Even though I am a globe-trotting beer writer, one of the things I love most is boasting about my hometown’s craft beer scene. Since moving to Atlanta in ’94, I knew it would be a matter of time before the entire state of Georgia embraced the craft beer movement. Though I was initially welcomed by laws severely limiting ale and lager varieties, a decade of prayer and politicking has brought change.
The most recent advancement was Georgia Gov. Nathan Deal signing Senate Bill 85 into law, permitting breweries and distilleries to sell directly to their consumers—including growlers and up to a case of product. As a result, another wave of breweries and brewpubs have surfaced in anticipation of this law’s economic impact.
To narrow down where to eat, imbibe and shop for the weekend, the following roundup focuses inside the I-285 perimeter of Atlanta, popularly termed the “ITP.” With more than 20 breweries inside the perimeter alone, ATL has officially become a “beer city.”
If you had to choose one area of Atlanta to get your craft brew sipping on, Decatur would be it. Starting from the most eastern location leading into its neighborly downtown, My Parents’ Basement (22 N. Avondale Road) in the Avondale Estates sector combines the best worlds of geekdom—comic books, gaming and a steadily rotating 32 taps. Grab a bite from the extensive, vegetarian-friendly menu, too, before hitting the numerous stops to follow. Wild Heaven (135B Maple St.) is the second stop. Co-founders Nick Purdy and Eric Johnson blessed ATL’s beer scene with their Ode To Mercy coffee brown ale and Invocation Belgian-style golden ale via contract brewing in 2010. Since then, this duo opened their own festive brewery in 2013 that now boasts a large patio, barrel aging, limited-released sours, IPAs and European-inspired beer served by one of the most hospitable staffs in the state. (They have a second, 21,000-square-foot brewery in the works alongside BeltLine’s Westside Trail, under construction, too.)
Just over a half-mile down East College Avenue is Three Taverns (121 New St.) where owner Brian Purcell has been pouring his outstanding renditions of Belgian ales, Russian imperial stouts, IPAs and sours from the taps of “The Parlour” inside his rustic-meets-chic brewery since 2013. Request anything from the Imaginarium, Hop Leaf and Sour Asylum Projects. Getting back on College Avenue, stop by Ale Yeah! (906 W. College Ave.) and browse through an expert-curated selection of craft cans, bottles, bombers and small bites like cheeses, pretzels and cured meats. And yep, there are growlers and a “build-your-own six-pack” option as well. There is also The Beer Growler (38A N. Avondale Road) in the Avondale Estates specializing in filling 32-and 64-ounce growlers to go from 42 taps.
Now to turn it up a notch and head a mile east toward downtown Decatur. Twain’s Brewpub & Billiards (211 E. Trinity Place) has award-winning homebrewer-turned-brewmaster Mike Castagno providing at least eight rotating in-house beers and chef Ryan Burke making sure no one’s hungry with numerous edibles (including vegan and vegetarian). Add shuffleboard, darts, a full pool hall and TVs throughout, and boredom is virtually impossible. Crossing the street, the historic Decatur Square awaits with one of the most esteemed institutions in the craft beer industry, Brick Store Pub (125 E. Court Square). For two decades, beer aficionados worldwide have flocked here to choose from the 29 taps and beer engine downstairs, eight brews on rotation at the Belgian Bar upstairs, and a gawk-worthy cellar array of more than 900 vintages available from the menu of biblical proportions. There are no TVs, all breweries have to fall under the Brewers Association’s strict craft beer specifications, and food is prepared with the freshest ingredients. Its gastropub sibling just around the corner, Leon’s Full Service (131 E. Ponce de Leon Ave.), is celebrated for its inventive cocktail program, but still offers an impressive list of hard-to-find craft beers. That’s Decatur, and what I consider an awesome Friday.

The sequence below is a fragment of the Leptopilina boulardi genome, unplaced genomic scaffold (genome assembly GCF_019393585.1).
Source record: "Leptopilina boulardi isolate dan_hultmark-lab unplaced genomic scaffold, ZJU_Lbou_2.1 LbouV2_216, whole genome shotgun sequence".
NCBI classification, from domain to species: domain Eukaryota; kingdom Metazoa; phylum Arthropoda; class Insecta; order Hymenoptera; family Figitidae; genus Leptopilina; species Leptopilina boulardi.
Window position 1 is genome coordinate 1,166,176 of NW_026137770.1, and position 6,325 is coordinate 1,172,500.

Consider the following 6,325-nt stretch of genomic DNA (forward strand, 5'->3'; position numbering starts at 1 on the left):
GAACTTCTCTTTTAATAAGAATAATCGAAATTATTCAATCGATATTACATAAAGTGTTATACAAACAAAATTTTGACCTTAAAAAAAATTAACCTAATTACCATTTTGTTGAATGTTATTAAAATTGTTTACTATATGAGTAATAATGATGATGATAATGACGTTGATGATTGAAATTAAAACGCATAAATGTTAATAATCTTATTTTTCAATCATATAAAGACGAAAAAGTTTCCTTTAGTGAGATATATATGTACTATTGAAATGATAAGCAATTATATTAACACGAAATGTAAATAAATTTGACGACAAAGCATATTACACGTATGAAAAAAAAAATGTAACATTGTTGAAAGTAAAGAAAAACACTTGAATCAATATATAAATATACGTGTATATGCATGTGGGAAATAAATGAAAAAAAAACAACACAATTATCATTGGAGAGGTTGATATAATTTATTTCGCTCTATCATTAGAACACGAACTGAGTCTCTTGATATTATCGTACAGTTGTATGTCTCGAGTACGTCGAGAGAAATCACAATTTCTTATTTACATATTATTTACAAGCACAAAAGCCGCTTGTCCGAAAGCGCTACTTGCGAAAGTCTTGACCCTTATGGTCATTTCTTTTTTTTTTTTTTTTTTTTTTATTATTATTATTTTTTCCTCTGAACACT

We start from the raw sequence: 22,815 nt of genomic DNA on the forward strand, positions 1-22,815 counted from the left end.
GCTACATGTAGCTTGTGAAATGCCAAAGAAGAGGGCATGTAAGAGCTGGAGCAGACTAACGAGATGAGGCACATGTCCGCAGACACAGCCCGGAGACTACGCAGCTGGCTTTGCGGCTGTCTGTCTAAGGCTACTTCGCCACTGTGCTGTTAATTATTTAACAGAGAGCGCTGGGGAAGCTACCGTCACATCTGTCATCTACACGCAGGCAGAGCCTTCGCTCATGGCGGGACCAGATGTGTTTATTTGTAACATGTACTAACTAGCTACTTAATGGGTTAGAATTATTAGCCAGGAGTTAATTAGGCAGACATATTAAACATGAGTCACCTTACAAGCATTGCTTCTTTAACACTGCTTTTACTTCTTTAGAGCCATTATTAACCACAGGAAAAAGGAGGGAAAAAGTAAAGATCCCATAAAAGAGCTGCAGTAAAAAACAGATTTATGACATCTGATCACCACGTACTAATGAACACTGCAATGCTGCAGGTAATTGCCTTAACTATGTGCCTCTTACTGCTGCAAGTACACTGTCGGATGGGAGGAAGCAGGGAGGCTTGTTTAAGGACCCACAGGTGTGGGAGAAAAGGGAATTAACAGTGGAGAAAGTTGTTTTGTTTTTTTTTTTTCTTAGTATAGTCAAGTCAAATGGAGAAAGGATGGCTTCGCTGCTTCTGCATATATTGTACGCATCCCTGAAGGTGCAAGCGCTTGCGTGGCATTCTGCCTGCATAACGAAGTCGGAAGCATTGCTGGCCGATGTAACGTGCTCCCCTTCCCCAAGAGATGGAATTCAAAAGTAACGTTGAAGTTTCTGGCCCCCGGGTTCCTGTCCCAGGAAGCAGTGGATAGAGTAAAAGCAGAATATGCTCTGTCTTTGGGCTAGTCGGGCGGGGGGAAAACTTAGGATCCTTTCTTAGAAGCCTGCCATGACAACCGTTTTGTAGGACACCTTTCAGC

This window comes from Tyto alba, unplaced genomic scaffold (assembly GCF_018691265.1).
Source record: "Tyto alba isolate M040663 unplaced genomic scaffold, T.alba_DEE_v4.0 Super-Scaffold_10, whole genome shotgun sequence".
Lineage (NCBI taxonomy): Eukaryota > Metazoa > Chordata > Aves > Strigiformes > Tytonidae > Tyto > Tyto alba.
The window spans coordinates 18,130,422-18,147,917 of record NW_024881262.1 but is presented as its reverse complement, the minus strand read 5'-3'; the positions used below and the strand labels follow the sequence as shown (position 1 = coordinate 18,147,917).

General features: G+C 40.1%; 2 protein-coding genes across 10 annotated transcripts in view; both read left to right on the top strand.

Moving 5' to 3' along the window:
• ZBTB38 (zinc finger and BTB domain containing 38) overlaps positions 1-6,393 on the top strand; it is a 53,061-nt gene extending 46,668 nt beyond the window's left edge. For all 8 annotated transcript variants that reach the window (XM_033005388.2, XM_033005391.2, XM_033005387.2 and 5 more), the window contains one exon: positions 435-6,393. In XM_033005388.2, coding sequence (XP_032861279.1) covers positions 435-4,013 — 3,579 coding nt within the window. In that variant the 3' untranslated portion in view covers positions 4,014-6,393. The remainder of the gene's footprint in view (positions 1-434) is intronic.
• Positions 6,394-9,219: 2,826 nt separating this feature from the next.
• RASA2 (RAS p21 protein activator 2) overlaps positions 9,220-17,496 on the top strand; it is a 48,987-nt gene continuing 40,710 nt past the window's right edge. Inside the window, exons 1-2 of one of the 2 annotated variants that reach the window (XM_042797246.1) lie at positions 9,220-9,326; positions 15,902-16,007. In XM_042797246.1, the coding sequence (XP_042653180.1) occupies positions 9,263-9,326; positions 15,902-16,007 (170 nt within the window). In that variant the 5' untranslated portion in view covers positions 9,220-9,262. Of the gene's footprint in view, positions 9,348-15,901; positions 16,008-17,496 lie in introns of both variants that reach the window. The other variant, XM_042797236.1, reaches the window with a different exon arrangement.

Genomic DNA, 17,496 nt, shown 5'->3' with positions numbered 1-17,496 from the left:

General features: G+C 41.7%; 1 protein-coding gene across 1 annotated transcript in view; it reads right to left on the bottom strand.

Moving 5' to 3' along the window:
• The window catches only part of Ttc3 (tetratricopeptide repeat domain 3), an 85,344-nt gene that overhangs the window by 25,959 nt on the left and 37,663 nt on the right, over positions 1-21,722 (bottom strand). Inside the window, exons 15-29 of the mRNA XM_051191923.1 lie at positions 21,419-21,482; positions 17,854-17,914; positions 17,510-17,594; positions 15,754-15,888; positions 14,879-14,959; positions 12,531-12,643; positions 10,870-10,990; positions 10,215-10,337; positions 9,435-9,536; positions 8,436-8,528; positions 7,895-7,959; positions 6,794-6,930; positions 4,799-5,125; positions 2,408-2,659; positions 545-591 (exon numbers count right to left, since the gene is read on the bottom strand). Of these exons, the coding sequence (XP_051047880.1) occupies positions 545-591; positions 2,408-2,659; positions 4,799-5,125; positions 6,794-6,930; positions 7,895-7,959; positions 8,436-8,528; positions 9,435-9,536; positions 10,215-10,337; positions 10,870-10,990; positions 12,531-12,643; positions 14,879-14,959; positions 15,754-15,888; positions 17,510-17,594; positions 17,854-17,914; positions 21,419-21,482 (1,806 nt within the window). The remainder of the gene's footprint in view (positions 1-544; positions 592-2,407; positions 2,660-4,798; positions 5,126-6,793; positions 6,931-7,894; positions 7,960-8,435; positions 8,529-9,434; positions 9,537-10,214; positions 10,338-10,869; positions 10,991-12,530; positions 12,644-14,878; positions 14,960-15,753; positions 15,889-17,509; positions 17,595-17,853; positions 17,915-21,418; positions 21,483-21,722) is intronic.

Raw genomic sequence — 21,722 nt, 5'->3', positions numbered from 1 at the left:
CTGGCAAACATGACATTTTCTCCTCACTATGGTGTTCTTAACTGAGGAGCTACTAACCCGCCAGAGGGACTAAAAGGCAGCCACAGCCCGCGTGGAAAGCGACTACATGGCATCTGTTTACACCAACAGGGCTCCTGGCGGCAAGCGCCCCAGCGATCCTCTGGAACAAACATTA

Trusting a good sleep followed your unforgettable Decatur hop, a rebooting “hair of the dog” brunch menu awaits at The Porter Beer Bar (1156 Euclid Ave. NE) in the historic Old Fourth Ward just east of downtown Atlanta. Based in the bohemian-flavored shopping district called Little Five Points where ATL’s weird, hip, health-conscious and artistic types assemble, the Porter is one of Atlanta’s prime destinations for beer lovers. Husband-and-wife team Nick Rutherford and Molly Gunn—along with their knowledgeable staff—are in their ninth year serving more than 430 beers, top-shelf spirits and plates of award-winning fare sourced from local farms (including their own).
Stopping by here is a must, as is nearby Wrecking Bar Brewpub (292 Moreland Ave. NE), located in the basement of a Victorian home known as the Victor H. Kriegshaber House. Garnering a steady flow of awards for its balance of Chef Terry Koval’s delectable farm-to-table fare, managing partner Stevenson Rosslow’s mixology and extraordinary beers brewed by owner Bob Sandage and brewmaster Neal Engleman, this brewpub has been catching wreck since 2011. (Note: If any Siberius Maximus imperial stout variations are available, get one. They consistently win Georgia’s Annual Strong Beer Fest, which they also host.)